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Detainees at the Guantánamo prison camp
Driven to suicide by U.S. torturers

By Nicole Colson | May 26, 2006 | Pages 1 and 2

AS THE United Nations (UN) called for the U.S. prison camp in Guantánamo Bay, Cuba, to be closed, the horrific toll that indefinite detention is exacting on prisoners became even clearer.

On May 18, up to four desperate inmates were driven to try to commit suicide, overdosing on hoarded anti-depressants.

The same day, inmates in another section of the prison camp attempted to prevent guards from interfering with a detainee who was attempting to hang himself. A group of about 10 detainees reportedly confronted guards from the so-called "Extreme Reaction Force" who were trying to prevent the suicide attempt.

The detainees reportedly used improvised weapons made from fan blades, metal sheeting and closed-circuit television cameras that had been ripped from the walls--.

The guards retaliated with batons and shields, doused inmates with pepper spray, fired rubber bullets from shotguns, and used at least one "sponge grenade"--a piece of metal or plastic covered in a spongy material that is designed to incapacitate crowds by inflicting "blunt trauma."

It was "probably the most violent outbreak" in the camp's four-year history, claimed Rear Admiral Harry Harris, the U.S. commander of the detention center.

According to Harris, the hanging attempt was no more than a ruse to lure guards into an attack. "These are dangerous men and determined jihadists," he said.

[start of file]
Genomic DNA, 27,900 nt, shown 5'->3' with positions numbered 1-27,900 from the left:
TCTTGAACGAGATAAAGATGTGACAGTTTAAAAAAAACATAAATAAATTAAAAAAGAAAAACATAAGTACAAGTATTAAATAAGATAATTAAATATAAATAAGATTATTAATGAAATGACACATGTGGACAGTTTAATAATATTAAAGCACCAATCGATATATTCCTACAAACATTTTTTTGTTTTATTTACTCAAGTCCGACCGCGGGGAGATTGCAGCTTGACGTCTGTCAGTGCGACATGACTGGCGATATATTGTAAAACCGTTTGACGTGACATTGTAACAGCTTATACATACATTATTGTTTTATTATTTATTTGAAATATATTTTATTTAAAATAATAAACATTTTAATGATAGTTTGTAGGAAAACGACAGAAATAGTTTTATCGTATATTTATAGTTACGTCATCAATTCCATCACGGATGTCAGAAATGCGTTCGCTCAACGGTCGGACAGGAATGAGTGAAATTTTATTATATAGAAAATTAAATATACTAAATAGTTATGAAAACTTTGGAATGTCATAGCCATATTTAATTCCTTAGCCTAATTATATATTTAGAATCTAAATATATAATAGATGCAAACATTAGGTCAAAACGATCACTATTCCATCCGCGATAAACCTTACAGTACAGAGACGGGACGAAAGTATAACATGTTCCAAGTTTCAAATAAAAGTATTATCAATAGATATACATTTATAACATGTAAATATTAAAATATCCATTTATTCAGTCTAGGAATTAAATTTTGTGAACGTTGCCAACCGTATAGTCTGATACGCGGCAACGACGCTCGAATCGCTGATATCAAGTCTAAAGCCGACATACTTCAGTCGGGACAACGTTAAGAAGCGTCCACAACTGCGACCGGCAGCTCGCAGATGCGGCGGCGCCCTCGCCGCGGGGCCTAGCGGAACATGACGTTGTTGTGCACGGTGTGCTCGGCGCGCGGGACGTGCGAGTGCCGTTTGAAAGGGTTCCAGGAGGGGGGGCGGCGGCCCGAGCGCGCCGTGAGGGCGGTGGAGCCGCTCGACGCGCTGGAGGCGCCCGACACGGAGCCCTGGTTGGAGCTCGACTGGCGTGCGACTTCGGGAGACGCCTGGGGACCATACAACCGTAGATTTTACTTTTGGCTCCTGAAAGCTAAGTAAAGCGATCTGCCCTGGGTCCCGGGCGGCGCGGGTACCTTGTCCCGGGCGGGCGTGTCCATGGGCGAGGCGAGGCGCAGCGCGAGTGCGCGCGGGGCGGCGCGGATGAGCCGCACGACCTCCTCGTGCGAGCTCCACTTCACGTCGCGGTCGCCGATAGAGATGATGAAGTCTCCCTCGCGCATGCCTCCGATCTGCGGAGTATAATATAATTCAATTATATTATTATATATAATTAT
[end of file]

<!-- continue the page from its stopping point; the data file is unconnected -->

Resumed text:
But a new UN report makes it clear that indefinite detention at Guantánamo, along with the brutal conditions prisoners are subjected to, has led many of the prisoners to take increasingly desperate action to end their lives.

The report--authored by the UN Committee on Torture, which is made up of 10 independent human rights experts--criticized interrogation techniques employed by the U.S. at Guantánamo, as well as the Bush administration's practice of using secret prisons around the globe to house an undisclosed number of "terrorist" suspects and shipping prisoners to countries that allow torture for interrogation.

According to the report, the U.S. use of interrogation techniques like "water boarding" (a form of mock drowning in which a detainee is strapped to a board and held under water), as well as the use of sexual humiliation and dogs to frighten prisoners, constitutes inhumane treatment and possibly torture, and is a clear violation of international law.

The U.S. "should cease to detain any person at Guantánamo Bay and close this detention facility, permit access by the detainees to judicial process or release them as soon as possible," reads the UN report.

The Bush administration claims that it wants to shut down Guantánamo--but can't, in part because it fears detainees might be "mistreated" by other countries. "We work almost daily with governments to try to get people returned to their native lands if their governments will take them and give assurances that they are both not going to be mistreated and that they're going to be watched and monitored so that they can't commit crimes again," claimed Secretary of State Condoleezza Rice on Fox News Sunday.

But the findings of the UN Committee on Torture show that it is the U.S. that subjects prisoners to routine mistreatment. As Joshua Colangelo-Bryan, an attorney for a detainee from Bahrain who has repeatedly tried to kill himself, told the Associated Press, "Under these circumstances, it's hardly surprising that people become desperate and hopeless enough to attempt suicide."

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